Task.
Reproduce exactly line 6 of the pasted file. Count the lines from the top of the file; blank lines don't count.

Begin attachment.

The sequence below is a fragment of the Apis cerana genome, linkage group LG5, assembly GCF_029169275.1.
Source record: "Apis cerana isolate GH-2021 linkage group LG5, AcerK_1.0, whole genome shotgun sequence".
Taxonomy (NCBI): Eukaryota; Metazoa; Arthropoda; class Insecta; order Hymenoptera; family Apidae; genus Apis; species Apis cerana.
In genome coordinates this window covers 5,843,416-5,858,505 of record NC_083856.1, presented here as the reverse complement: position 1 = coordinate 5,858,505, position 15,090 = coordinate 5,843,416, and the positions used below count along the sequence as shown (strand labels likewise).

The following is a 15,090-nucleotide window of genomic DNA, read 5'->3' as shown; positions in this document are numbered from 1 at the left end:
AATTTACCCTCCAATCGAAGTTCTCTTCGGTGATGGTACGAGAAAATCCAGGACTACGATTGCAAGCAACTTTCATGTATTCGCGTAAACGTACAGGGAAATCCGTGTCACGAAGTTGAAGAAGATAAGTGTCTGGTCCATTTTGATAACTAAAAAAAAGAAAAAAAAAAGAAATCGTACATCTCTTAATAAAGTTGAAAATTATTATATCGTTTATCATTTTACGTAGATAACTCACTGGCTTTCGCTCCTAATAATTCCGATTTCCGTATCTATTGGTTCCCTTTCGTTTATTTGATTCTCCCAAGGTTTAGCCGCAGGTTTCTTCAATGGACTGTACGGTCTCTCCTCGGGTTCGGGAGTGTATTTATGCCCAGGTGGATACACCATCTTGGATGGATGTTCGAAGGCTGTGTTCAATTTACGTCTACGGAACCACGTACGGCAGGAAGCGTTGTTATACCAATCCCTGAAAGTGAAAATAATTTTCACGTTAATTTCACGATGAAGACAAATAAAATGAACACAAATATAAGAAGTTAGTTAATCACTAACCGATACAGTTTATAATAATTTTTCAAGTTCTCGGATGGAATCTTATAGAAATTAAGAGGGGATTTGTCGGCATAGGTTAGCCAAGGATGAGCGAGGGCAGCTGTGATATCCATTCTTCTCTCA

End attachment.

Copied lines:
AATTTACCCTCCAATCGAAGTTCTCTTCGGTGATGGTACGAGAAAATCCAGGACTACGATTGCAAGCAACTTTCATGTATTCGCGTAAACGTACAGGGAAATCCGTGTCACGAAGTTGAAGAAGATAAGTGTCTGGTCCATTTTGATAACTAAAAAAAAGAAAAAAAAAAGAAATCGTACATCTCTTAATAAAGTTGAAAATTATTATATCGTTTATCATTTTACGTAGATAACTCACTGGCTTTCGCTCCTAATAATTCCGATTTCCGTATCTATTGGTTCCCTTTCGTTTATTTGATTCTCCCAAGGTTTAGCCGCAGGTTTCTTCAATGGACTGTACGGTCTCTCCTCGGGTTCGGGAGTGTATTTATGCCCAGGTGGATACACCATCTTGGATGGATGTTCGAAGGCTGTGTTCAATTTACGTCTACGGAACCACGTACGGCAGGAAGCGTTGTTATACCAATCCCTGAAAGTGAAAATAATTTTCACGTTAATTTCACGATGAAGACAAATAAAATGAACACAAATATAAGAAGTTAGTTAATCACTAACCGATACAGTTTATAATAATTTTTCAAGTTCTCGGATGGAATCTTATAGAAATTAAGAGGGGATTTGTCGGCATAGGTTAGCCAAGGATGAGCGAGGGCAGCTGTGATATCCATTCTTCTCTCA